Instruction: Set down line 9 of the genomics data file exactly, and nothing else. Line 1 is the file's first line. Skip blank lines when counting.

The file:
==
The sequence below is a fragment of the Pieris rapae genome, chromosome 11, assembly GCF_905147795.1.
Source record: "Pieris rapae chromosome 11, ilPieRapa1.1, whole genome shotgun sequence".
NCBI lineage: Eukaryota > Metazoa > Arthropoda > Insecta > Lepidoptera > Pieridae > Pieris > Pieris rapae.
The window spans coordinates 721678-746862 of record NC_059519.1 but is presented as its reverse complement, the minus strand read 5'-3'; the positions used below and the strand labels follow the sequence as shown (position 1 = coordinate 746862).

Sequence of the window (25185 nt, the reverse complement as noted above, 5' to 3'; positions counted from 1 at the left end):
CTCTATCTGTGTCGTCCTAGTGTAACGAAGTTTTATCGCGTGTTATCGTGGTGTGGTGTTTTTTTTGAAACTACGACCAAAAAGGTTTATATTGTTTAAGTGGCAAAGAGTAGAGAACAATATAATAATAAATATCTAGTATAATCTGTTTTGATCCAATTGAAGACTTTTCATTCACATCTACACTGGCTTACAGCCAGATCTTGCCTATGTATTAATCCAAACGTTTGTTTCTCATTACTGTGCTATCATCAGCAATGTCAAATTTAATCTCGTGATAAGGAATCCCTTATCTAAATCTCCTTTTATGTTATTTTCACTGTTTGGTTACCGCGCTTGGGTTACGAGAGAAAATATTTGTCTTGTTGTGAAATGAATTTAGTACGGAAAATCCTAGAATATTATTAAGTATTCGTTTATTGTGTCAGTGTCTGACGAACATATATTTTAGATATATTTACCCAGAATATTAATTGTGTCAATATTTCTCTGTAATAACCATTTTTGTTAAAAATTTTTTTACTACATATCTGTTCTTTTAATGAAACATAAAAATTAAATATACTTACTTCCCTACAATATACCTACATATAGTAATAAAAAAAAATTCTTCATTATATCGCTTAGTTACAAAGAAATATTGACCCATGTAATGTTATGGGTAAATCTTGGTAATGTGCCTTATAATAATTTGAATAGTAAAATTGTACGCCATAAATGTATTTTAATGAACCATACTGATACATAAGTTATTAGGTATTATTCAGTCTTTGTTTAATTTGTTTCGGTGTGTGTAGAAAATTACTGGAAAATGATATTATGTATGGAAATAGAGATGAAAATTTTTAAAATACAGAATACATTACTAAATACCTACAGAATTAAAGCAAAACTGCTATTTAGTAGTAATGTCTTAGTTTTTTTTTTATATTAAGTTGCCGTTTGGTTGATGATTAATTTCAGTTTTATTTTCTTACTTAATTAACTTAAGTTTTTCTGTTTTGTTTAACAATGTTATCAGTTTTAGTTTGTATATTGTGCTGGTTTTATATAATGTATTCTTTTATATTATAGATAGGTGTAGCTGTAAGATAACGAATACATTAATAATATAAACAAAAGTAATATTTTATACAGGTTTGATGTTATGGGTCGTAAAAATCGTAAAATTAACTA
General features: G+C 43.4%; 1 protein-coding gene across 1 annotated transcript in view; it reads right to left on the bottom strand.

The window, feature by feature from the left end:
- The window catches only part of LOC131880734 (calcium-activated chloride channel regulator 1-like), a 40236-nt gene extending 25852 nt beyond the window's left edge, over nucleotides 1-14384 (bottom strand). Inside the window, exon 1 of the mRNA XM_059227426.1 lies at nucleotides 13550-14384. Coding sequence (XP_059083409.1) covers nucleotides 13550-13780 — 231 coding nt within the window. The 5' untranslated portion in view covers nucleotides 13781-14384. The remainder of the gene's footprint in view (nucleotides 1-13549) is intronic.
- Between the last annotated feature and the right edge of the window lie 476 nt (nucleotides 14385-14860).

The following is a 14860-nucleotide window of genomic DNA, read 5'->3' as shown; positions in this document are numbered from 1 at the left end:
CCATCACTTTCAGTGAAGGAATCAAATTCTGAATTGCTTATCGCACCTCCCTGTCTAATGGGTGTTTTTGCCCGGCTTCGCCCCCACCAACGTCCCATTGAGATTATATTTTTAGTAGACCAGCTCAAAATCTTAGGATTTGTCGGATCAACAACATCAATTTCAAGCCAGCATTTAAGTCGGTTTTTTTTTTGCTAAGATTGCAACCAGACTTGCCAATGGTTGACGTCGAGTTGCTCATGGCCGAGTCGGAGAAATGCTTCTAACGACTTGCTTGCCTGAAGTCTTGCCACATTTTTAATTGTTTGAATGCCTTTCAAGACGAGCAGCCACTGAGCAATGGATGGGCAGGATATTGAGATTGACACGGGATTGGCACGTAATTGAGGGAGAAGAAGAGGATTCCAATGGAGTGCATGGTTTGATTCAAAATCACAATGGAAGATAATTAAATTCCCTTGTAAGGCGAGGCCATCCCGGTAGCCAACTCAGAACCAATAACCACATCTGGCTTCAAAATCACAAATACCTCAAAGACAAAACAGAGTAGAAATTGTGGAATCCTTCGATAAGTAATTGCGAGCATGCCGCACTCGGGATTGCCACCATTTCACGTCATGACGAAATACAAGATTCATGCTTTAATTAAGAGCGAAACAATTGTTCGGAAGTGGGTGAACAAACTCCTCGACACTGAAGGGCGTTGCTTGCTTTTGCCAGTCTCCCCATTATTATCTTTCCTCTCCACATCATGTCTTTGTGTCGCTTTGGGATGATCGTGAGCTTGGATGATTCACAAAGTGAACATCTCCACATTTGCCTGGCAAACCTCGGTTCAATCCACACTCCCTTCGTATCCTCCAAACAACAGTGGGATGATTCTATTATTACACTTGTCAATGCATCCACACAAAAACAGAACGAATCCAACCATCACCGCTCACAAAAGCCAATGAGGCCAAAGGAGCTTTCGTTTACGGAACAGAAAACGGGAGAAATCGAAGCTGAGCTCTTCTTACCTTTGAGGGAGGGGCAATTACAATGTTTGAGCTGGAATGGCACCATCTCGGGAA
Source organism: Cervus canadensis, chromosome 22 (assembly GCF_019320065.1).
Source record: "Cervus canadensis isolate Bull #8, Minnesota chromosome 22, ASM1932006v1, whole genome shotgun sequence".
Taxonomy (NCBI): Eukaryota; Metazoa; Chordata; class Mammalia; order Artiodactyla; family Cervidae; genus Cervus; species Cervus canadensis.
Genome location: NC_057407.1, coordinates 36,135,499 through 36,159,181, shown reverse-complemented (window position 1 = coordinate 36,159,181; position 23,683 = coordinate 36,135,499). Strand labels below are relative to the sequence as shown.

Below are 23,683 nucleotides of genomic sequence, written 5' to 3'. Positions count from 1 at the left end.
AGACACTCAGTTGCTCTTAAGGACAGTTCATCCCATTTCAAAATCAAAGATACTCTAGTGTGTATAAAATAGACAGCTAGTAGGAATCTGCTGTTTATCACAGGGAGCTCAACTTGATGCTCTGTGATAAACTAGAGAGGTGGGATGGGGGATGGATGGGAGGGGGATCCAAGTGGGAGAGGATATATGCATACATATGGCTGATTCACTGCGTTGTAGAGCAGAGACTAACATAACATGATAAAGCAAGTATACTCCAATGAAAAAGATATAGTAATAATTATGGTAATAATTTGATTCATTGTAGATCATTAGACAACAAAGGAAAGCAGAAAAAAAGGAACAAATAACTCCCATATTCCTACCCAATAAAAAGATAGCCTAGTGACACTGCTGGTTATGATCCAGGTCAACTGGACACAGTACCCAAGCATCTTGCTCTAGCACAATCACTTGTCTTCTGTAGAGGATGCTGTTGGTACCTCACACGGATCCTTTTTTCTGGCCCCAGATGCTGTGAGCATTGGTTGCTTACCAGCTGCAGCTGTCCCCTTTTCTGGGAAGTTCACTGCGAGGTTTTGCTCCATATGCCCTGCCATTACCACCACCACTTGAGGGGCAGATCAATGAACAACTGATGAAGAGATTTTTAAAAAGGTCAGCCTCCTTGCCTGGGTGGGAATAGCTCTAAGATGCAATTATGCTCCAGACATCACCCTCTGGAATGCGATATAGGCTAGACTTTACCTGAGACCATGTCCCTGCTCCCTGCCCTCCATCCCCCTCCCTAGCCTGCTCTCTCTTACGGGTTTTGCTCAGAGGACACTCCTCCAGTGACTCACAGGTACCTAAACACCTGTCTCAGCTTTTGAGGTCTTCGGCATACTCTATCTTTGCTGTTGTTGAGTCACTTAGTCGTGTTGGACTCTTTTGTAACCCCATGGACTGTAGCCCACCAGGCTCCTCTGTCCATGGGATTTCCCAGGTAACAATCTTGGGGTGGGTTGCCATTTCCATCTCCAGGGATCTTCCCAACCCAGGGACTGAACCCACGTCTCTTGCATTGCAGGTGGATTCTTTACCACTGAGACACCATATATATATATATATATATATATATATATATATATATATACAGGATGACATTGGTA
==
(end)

- The window catches only part of LOC131880734 (calcium-activated chloride channel regulator 1-like), a 40236-nt gene extending 25852 nt beyond the window's left edge, over nucleotides 1-14384 (bottom strand). Inside the window, exon 1 of the mRNA XM_059227426.1 lies at nucleotides 13550-14384. Coding sequence (XP_059083409.1) covers nucleotides 13550-13780 — 231 coding nt within the window. The 5' untranslated portion in view covers nucleotides 13781-14384. The remainder of the gene's footprint in view (nucleotides 1-13549) is intronic.